Accenture, Bilfinger, Deloitte & IBM win mega deal with Thames Water

03 May 2016

Accenture, Bilfinger, Deloitte and IBM have following a competitive tender process won a mega deal with Thames Water, Britain’s biggest water and sewerage company. The total size of the contract, which spans a range of digital consultancy and technology services, is estimated at £380 million over the period to 2020.

Ever since the privatisation of the UK water industry in 1989, the water industry operates on five-yearly cycles, called Asset Management Plan (AMP) periods. The AMP periods provide the contours for policy and competition, and sets guidelines to drive continuous improvement in the quality of services and in the efficiency of internal operations. The Water Services Regulation Authority (WSRA), or Ofwat as it is more commonly known, is responsible for the economic regulation of the water and sewerage industry. The governing body, among others, sets prices at the beginning of each period, monitors conduct and works together with other government agencies in the water landscape*.

Ofwat’s current five-year strategy (‘Towards Water 2020’) for AMP6** consists of 10+ pillars across the water supply and sewage value chain, with each pillar providing UK’s 20+ water suppliers with a range of policy recommendations, financial targets and operating guidelines, aimed at making further strides in water quality improvement and operational expense effectiveness.

As part of realising the objectives for AMP6, Thames Water – with around 15 million customers UK’s largest player in the water industry – has developed its own five-year plan. Among the key objectives set are: reducing water leakage by 9% (Thames Water supplies an average of 2,600 million litres of drinking water per day), lowering the number of internal sewage overflows by 10% and reducing the number of water supply interruptions, as well as improving its ecological footprint. Besides providing water to consumers and businesses, the organisation treats an average of 4.4 billion litres of wastewater per day through its 350 sewage works located across the region. Thames Water has approximately 4,700 employees and generates a turnover of £1.9 billion.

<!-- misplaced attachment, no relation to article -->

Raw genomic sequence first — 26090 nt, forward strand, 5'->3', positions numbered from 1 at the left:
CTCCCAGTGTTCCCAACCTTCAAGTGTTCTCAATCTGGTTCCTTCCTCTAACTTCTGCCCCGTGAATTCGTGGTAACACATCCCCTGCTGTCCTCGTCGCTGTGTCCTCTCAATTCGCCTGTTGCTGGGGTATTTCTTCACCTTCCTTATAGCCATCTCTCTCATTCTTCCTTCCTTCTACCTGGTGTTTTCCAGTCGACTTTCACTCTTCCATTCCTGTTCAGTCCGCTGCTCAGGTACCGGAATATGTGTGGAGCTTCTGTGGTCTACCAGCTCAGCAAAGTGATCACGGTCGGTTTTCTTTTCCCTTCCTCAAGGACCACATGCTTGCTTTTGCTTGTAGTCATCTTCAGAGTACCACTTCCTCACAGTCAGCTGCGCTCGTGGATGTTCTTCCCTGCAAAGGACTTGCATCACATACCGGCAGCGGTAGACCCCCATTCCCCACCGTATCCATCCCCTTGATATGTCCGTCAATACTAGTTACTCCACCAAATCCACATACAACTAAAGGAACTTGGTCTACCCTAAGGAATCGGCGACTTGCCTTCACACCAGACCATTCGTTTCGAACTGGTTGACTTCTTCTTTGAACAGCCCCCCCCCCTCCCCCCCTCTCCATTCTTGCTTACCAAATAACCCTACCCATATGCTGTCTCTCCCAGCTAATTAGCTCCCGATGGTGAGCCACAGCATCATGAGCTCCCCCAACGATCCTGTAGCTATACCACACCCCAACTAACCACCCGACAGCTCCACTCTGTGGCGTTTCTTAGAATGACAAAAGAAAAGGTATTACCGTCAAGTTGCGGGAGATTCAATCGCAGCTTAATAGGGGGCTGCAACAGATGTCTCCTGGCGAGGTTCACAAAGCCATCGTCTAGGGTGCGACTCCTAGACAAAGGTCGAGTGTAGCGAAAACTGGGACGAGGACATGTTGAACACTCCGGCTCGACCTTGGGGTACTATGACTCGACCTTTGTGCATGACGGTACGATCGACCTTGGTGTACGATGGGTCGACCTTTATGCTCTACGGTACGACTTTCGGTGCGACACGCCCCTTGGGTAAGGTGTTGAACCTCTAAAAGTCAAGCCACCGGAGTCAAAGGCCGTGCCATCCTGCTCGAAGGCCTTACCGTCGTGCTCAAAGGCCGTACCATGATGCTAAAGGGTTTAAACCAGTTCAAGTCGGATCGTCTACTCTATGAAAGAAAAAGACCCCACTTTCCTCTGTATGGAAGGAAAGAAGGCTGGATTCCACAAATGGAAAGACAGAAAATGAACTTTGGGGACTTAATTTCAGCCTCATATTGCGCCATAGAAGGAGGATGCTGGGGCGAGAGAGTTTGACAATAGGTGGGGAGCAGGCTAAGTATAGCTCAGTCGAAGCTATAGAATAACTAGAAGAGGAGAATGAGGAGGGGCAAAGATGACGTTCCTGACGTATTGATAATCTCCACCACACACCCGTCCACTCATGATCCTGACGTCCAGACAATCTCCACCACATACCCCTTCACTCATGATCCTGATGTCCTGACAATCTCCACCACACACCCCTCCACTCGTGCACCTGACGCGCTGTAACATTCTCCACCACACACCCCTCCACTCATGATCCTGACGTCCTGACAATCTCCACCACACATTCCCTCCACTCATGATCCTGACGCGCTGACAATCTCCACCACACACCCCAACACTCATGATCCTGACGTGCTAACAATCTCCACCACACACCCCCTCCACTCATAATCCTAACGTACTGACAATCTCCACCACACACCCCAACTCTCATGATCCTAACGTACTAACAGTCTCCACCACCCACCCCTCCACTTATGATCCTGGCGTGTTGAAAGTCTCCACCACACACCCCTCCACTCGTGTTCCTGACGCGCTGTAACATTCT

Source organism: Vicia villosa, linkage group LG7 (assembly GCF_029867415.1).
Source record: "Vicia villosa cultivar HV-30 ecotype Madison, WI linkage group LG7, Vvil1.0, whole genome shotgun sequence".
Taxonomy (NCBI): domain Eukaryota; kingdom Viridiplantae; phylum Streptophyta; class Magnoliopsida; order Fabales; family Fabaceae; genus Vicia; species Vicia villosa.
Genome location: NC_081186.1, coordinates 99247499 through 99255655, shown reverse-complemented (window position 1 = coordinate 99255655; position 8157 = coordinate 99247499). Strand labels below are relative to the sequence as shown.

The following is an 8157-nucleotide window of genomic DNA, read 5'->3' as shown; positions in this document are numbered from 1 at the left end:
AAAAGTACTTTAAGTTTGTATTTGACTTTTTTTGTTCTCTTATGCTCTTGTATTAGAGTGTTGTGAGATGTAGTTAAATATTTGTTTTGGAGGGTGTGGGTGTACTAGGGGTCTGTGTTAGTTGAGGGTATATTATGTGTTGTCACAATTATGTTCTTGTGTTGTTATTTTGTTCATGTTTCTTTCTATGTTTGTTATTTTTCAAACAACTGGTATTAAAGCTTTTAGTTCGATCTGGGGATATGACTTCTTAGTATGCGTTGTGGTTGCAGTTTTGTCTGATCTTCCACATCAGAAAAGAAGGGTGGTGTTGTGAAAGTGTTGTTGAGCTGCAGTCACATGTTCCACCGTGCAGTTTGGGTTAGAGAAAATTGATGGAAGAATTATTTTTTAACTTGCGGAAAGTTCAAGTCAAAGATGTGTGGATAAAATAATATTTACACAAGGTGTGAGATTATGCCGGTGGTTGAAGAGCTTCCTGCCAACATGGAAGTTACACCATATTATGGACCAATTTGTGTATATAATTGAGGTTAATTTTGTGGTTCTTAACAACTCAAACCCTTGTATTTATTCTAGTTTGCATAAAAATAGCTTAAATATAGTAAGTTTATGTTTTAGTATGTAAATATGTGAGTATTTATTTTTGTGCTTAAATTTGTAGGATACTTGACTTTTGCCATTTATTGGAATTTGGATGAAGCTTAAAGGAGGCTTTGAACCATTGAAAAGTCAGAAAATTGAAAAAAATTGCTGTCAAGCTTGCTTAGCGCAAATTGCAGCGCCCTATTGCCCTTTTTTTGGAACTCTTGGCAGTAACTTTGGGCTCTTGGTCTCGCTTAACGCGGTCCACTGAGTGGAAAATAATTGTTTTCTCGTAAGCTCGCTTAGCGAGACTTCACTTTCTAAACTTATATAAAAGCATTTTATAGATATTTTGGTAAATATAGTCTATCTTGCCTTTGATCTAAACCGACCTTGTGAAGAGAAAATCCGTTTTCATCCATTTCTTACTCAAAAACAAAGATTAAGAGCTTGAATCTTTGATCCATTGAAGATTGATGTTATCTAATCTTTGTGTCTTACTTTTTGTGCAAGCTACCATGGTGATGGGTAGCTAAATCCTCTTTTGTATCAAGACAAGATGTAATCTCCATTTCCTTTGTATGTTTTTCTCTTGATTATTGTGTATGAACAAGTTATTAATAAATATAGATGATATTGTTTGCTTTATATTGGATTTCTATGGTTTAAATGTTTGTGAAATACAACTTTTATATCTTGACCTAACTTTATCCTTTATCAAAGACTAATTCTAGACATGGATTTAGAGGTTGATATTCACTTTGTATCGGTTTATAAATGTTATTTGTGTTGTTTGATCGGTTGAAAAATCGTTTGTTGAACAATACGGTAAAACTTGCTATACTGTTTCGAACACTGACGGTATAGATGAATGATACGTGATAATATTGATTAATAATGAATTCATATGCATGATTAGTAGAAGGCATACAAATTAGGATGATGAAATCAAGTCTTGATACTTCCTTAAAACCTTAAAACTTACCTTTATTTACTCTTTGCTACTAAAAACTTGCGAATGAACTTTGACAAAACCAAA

To manage its up to £4 billion capital investment agenda, Thames Water last year established two massive alliances, ‘eight2O’ and the ‘infrastructure alliance’, to deliver the billions of pounds worth of work and services. The move, which was heralded by Thames Water Chief Executive Martin Baggs a “whole new era” for the water industry, saw more than 15 companies join forces as key delivery partners of the water and sewerage company. eight2O, a £2.0 - £2.5 billion alliance, comprises two design and build joint ventures – Costain, Veolia, Atkins and Skanska, MWH, Balfour Beatty, plus MWH as the programme manager and IBM as the partner facilitating technology and innovation. The infrastructure alliance, set up to deliver around £1.0 - £1.5 billion worth of water network and developer services over the AMP6 period, comprises two joint ventures – Agility (J Murphy & Sons and Morrison Utility Services) and KCD (Kier Services and Clancy Docwra).